In the night a terrible storm came up-a regular cloudburst. It thundered and lightened and a bolt struck the corner of the hut where the men and the powder lay and killed one man outright, put out the eyes of another and slightly injured the third. Other occupants of this "hotel" met with minor injuries, while the poor Frenchwoman and her little flock in their corner barely escaped with their lives. One of the little girls, Victoria, carried a scar on her thigh the rest of her days as a souvenir of that terrible night. 
The next day this unhappy woman hired boats to convey what few possessions she had left further up the river. Three natives bargained to man the boats. The storm had caused the river to overflow its banks and the whole country seemed under water. Ordinarily two men would walk along the dike on the Chagres river, one pulling, the other pushing, and the third wielding the paddles, but with the flooded condition, this was not possible. The natives had to row the boat all along through the trees to keep out of the current. 
At the time Mrs. Pugh related this story she could not remember the names of the places this poor family had to stay in turn, but she said at the end of the first day on this perilous boat trip the natives tied the boat to a tree when night came and swam ashore and spent the night in some huts. The poor mother and her family were afraid to leave the boat, so sat there all night in the open, out under the stars. Unless nature kindly closed this woman's eyes, from sheer fatigue, we doubt if she slept the long night through. There were more anxious hours of this boat trip and when this was ended a long overland trip by mule-back awaited them. There were other folk making this trip, as many passengers on the boat from New Orleans were routed for the Isthmus and when the party all had to go on mule-back, many were afraid to ride at all. One woman had to have a native lead her mule the whole way, while one poor invalid man had to be strapped in a chair and have the chair strapped to an Indian's back and ride backward the whole way. Some walked, and after many hardships they finally reached the city of Panama on the western coast.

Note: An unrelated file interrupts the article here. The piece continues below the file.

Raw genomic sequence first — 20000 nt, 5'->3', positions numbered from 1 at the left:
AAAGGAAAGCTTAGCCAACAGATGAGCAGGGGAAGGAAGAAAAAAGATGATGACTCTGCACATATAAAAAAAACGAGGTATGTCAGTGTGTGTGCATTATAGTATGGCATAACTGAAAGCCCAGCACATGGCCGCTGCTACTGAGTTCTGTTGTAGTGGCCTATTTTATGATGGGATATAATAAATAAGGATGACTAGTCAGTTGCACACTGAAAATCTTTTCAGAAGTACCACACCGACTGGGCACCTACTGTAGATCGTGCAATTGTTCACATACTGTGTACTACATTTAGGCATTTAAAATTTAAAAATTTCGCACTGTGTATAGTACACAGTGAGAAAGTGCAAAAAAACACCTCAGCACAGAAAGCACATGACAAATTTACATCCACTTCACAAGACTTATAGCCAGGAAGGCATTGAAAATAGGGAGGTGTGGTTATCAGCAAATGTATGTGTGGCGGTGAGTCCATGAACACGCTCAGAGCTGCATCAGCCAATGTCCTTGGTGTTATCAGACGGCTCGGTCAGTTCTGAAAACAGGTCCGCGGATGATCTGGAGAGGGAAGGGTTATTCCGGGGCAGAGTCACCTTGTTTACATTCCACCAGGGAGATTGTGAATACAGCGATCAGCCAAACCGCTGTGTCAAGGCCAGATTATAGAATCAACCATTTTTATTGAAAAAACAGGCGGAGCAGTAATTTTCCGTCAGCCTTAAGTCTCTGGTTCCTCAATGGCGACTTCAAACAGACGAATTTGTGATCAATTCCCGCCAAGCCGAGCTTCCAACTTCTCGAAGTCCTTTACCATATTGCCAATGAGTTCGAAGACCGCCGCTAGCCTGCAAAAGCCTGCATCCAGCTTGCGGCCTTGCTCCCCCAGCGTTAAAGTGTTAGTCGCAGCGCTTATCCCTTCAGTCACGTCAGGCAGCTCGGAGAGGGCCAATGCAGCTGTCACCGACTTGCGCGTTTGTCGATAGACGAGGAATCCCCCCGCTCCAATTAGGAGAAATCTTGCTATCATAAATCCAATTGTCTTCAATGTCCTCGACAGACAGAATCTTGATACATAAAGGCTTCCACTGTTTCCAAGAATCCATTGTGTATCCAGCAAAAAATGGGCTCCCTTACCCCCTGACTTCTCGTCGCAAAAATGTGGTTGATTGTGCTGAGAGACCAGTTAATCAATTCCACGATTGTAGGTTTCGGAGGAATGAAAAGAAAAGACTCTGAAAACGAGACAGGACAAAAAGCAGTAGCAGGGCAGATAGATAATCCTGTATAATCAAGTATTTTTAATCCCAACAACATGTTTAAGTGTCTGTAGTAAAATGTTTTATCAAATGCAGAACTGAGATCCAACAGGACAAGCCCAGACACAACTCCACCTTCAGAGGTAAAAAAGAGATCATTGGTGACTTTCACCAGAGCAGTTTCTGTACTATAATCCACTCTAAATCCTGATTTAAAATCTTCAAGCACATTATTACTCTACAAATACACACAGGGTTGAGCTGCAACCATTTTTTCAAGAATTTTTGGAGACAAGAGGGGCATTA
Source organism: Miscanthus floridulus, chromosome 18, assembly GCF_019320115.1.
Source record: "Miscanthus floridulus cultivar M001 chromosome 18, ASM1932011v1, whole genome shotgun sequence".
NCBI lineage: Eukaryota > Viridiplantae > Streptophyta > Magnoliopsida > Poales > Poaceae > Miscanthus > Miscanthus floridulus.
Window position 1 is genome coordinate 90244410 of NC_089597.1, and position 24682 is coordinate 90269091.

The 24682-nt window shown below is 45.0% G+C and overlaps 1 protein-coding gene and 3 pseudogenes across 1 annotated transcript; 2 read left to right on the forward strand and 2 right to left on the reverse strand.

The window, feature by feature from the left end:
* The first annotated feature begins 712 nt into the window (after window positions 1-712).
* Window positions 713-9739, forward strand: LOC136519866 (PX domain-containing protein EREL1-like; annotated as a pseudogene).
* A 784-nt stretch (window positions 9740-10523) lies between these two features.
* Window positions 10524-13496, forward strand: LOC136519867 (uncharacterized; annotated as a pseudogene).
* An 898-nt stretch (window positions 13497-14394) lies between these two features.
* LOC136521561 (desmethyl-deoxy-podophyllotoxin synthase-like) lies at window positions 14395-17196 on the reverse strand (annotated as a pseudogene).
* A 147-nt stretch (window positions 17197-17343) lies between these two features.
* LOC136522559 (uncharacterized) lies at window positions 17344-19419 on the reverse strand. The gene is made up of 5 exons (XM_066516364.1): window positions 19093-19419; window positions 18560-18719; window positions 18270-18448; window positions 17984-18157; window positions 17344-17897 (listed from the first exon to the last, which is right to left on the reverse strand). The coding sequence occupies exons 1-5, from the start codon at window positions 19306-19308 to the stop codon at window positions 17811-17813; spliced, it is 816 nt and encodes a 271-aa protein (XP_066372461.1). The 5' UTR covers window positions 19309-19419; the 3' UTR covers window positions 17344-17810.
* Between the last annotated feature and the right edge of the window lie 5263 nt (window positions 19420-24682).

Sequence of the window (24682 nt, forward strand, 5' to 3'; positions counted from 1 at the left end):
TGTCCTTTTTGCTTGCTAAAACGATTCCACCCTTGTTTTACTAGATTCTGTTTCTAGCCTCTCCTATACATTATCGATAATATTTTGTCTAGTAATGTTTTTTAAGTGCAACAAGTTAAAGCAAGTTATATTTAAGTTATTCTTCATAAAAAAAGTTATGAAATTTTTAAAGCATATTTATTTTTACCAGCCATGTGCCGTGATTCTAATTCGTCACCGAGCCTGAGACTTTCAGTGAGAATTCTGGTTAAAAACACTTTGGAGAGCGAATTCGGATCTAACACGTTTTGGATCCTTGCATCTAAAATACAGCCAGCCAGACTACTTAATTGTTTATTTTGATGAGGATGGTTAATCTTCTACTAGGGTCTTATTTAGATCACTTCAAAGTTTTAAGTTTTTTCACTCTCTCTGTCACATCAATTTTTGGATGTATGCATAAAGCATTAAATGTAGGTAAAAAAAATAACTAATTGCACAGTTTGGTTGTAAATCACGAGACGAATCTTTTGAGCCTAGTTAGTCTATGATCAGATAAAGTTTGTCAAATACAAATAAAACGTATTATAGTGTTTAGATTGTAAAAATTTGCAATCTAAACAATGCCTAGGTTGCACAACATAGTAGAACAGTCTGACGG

When the family came to the place where they had to take the mule-back trip, they were compelled to leave all their household goods, bedding, etc., behind. They sold it for just what the natives would offer, which was not much, so when they reached Panama city, they only had what clothes they had on and just what they could barely get along with. The delays along the way had made them too late to catch the boat for San Francisco they had hoped to take, so they had to wait for a week longer to get another. In the meanwhile the family stayed at some sort of an inn. Can the reader picture the plight of this unfortunate little group? Mother and the five children, almost without money, alone in this strange land not knowing what would happen next. They had almost lost heart as it was, when the mother was suddenly stricken with the Panama (yellow) fever one day, and that night death called her. Kind women ministered to her in her last hours and she was only dead a very short time, possibly an hour, when some one came and got her body and the poor little children never heard what became of her remains. She was so weary, heartsore and homesick that she fell an easy victim to disease.